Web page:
Today is Ash Wednesday. Ash Wednesday begins the great season of Lent, when we are invited to “return sincerely to the Lord our God with fasting prayer and mourning” (Jl 2:12) and to offer to God a sacrifice of a humble and contrite spirit. It is the time of the year when we are reminded again that we are dust, and to dust we will return. On a more positive note, we are reminded “to turn away from sin and be faithful to the Gospel.”
Today is a universal day of fasting and abstinence. Catholic spirituality traditionally includes in repentance some form of penance. Penance means some practice that lets us express sorrow for our sins and helps repair the damage that sin has caused.
Penance gives us important practice in resisting temptation, thereby strengthening us. It greatly strengthens a number of virtues, especially charity, and it greatly enriches life.
The Catholic Church has two official forms of penitential practices: fasting and abstinence. These are so important that they’re one of the precepts of the Catholic Church.
Fasting is reducing the amount of food you eat below normal levels. Specifically, on fast days you may eat one full meal and two smaller meals, but those two smaller together should not exceed the amount of the normal meal. Snacking is also prohibited on fast days.
All Catholics age 18 to 59 are required to fast on Ash Wednesday and Good Friday. You are excused from fasting if you have a legitimate need to eat a normal amount of food on fast days. This includes:
The sick or infirm, including handicapped or mentally ill people who need the nourishment or cannot make a free choice to fast Pregnant or nursing women Some manual laborers Abstinence means not eating meat (fish is not considered meat in this case). All Catholics 14 and older are required to observe abstinence on these days:
Ash Wednesday, Good Friday (the Friday before Easter), and all Fridays in Lent. This is required on all Fridays of the year, in honor of the Passion of Jesus on Good Friday. In the U.S., it is still strongly recommended to observe Friday abstinence outside of Lent, but Catholics may choose to substitute another penitential practice or act of charity for these days. Note that the duty to perform the tasks of your state in life takes precedence over the law of fasting in the precepts of the Catholic Church. If fasting honestly causes you to be unable to fulfill your required tasks, it is uncharitable to fast — the law of fasting would not apply in this case. (Consult with a priest if this is a concern to you.)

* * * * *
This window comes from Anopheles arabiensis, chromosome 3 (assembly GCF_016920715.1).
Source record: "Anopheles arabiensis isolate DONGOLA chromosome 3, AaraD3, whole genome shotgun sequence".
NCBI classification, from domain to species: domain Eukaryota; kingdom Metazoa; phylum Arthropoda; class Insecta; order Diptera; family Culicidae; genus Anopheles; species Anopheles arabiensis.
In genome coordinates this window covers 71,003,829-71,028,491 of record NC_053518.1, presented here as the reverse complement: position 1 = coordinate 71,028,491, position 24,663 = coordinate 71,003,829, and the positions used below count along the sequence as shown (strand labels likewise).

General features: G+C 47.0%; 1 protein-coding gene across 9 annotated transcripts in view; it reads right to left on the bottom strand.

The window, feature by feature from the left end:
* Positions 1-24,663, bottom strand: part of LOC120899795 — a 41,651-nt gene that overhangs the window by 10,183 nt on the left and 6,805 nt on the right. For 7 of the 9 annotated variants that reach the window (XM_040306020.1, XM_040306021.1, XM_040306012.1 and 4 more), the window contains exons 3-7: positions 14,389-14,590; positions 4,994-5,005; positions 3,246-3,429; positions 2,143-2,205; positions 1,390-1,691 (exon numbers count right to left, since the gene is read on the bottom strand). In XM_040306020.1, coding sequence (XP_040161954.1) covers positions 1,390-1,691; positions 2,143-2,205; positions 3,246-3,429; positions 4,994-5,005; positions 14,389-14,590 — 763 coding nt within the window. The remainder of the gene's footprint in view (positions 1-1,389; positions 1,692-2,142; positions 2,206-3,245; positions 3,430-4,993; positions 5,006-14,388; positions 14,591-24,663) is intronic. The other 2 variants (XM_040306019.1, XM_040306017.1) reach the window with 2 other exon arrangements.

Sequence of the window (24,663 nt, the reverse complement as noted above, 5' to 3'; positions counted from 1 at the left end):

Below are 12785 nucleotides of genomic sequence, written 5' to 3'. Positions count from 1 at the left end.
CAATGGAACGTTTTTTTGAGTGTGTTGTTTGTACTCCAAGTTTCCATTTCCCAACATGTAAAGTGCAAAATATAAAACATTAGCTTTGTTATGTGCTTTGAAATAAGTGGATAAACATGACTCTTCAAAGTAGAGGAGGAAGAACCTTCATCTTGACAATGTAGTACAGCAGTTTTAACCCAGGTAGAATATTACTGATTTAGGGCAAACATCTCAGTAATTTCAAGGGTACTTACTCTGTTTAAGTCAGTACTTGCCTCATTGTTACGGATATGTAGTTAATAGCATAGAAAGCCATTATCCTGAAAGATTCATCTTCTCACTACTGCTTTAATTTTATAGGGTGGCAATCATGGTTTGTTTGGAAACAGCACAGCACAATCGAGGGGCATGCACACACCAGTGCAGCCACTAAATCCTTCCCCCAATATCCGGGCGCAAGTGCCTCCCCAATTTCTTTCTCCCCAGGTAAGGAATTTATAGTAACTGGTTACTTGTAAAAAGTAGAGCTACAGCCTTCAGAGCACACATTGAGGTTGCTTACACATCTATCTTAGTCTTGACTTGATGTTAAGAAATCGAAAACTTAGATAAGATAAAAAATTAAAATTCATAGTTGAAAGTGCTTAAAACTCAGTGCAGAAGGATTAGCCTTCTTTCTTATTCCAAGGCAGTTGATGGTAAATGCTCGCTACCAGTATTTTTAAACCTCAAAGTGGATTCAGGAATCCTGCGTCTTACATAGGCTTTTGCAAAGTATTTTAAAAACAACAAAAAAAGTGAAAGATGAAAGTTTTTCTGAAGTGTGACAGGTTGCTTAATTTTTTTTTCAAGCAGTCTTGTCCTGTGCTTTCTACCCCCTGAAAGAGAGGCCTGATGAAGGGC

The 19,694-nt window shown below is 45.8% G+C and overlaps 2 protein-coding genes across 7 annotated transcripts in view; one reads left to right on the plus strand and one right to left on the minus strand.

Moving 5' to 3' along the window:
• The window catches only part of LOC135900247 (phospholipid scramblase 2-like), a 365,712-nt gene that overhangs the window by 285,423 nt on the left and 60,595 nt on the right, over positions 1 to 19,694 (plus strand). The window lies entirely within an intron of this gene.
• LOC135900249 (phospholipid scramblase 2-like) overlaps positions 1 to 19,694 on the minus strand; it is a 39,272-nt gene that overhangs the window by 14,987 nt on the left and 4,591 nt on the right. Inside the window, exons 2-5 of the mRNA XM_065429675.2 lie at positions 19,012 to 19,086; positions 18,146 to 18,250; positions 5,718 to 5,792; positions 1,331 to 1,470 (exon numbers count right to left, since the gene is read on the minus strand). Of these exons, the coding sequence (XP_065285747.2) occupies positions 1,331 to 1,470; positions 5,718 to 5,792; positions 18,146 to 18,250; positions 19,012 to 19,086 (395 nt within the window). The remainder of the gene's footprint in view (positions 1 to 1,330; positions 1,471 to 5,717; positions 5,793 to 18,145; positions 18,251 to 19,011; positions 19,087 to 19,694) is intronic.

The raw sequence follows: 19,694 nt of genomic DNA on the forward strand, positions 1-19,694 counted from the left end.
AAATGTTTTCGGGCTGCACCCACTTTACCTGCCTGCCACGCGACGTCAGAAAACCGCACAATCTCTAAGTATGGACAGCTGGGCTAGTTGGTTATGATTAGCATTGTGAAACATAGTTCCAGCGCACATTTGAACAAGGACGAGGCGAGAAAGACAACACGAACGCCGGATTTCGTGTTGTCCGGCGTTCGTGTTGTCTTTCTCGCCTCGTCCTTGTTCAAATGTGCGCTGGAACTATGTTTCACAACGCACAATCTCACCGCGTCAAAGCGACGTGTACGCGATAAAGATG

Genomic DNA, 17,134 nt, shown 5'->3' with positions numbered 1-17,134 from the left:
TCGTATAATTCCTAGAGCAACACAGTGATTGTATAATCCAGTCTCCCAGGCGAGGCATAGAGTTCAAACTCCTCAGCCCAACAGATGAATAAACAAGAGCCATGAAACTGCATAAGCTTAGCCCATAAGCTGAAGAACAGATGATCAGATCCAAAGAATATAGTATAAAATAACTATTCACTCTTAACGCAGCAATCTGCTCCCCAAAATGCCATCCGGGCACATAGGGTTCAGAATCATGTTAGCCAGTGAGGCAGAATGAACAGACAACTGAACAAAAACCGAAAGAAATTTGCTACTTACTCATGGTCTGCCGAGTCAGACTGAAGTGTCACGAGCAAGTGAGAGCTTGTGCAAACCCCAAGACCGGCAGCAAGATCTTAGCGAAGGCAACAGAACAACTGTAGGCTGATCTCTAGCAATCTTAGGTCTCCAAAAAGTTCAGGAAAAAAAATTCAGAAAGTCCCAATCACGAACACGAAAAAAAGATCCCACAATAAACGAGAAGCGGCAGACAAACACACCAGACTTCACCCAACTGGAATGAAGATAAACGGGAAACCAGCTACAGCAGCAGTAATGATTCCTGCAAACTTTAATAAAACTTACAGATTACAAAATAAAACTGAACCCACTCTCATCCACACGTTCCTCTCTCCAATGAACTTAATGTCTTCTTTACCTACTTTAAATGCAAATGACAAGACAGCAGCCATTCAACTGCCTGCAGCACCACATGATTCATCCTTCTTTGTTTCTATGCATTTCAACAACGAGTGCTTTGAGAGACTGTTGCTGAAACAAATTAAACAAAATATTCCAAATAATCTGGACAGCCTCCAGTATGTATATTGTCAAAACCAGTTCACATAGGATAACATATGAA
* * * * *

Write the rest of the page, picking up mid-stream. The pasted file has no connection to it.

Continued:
Catholics all over the world, in this season of Lent, are encouraged to pray, to fast and abstain, and to share to the poor and the needy. Simply put, to do penance. The Catechism of the Catholic Church teaches us that interior penance of the Christian can be expressed in many and various ways. Scripture and the Fathers insist above all on three forms, fasting, prayer and almsgiving (Cf. Tob 12:8; Mt 6:1-18), which express conversion in relation to oneself, to God and to others (CCC 1434).
What is penance? What does it mean to do penance? “Penance is concrete daily effort of a person, supported by God’s grace to lose his/her own life for Christ as the only means of gaining it; an effort to put off the old man and put on the new; an effort to overcome in oneself what is of the flesh in order that what is spiritual may prevail; it is a continual effort to rise from the thing of here below to things above, where Christ is. Penance is , therefore, a conversion that passes from the heart to deeds to the Christian whole life” (JP, PR)
Penance such as prayer, fasting, and almsgiving prepare us for the liturgical feast; they help us acquire mastery over our instincts and freedom of heart (Cf. CIC, cann. 1249-1251; CCEO. Can. 882)
How do we make our penance fruitful and meaningful?
- Let us do our penance out of personal conviction and in freedom. Let us guard ourselves of legal formalism and superficiality which the prophets had already denounced, pride and ostentations if one fast “in order to be seen by men. It must be done in secret, with sincerity and voluntarily.
- Let us fast, pray and share to the needy as our penance out of our love for God and neighbor. This is the greatest commandment. This is the summary of the all the laws of Moses and the teachings of the prophets. Nothing more, nothing less and nothing else.
- “This rather, is the fasting that I wish: releasing those bound unjustly, untying the thongs of the yoke; setting free the oppressed, breaking every yoke; sharing your bread to the hungry, sheltering the oppressed and the homeless; clothing the naked, and not turning your back on your own” (Is 58:6-8).
- Penance finds its fulfillment, meaning and relevance only in the context of “Jesus call to conversion and penance, like that of the prophets before him, does not aim first at outward works, “sackcloth and ashes”, fasting and mortification, but at the conversion of the heart, interior conversion. Without this, such penances remain sterile and false; however, interior conversion urges expression in visible signs, gestures, and works of penance (Cf. 2:12-13; Is. 1:16-17; Mt. 6;1-6; 16-18).
Interior repentance is a radical orientation of our whole life, a return, a conversion to God with all our hearts, an end to sin, a turning away from evil, with repugnance toward the evil actions we have committed. At the same time, it entails the desire and resolution to change one’s life, with hope in God’s mercy and trust in the help of his grace. This conversion of heart is accompanied by a salutary pain and sadness which the Fathers called animi cruciatus (affliction of the spirit) and compunctio cordis (repentance of the heart) (Cf. Council of Trent (1551): DS 1676-1678; 1705; cf. Roman Catechism, II, V, 4).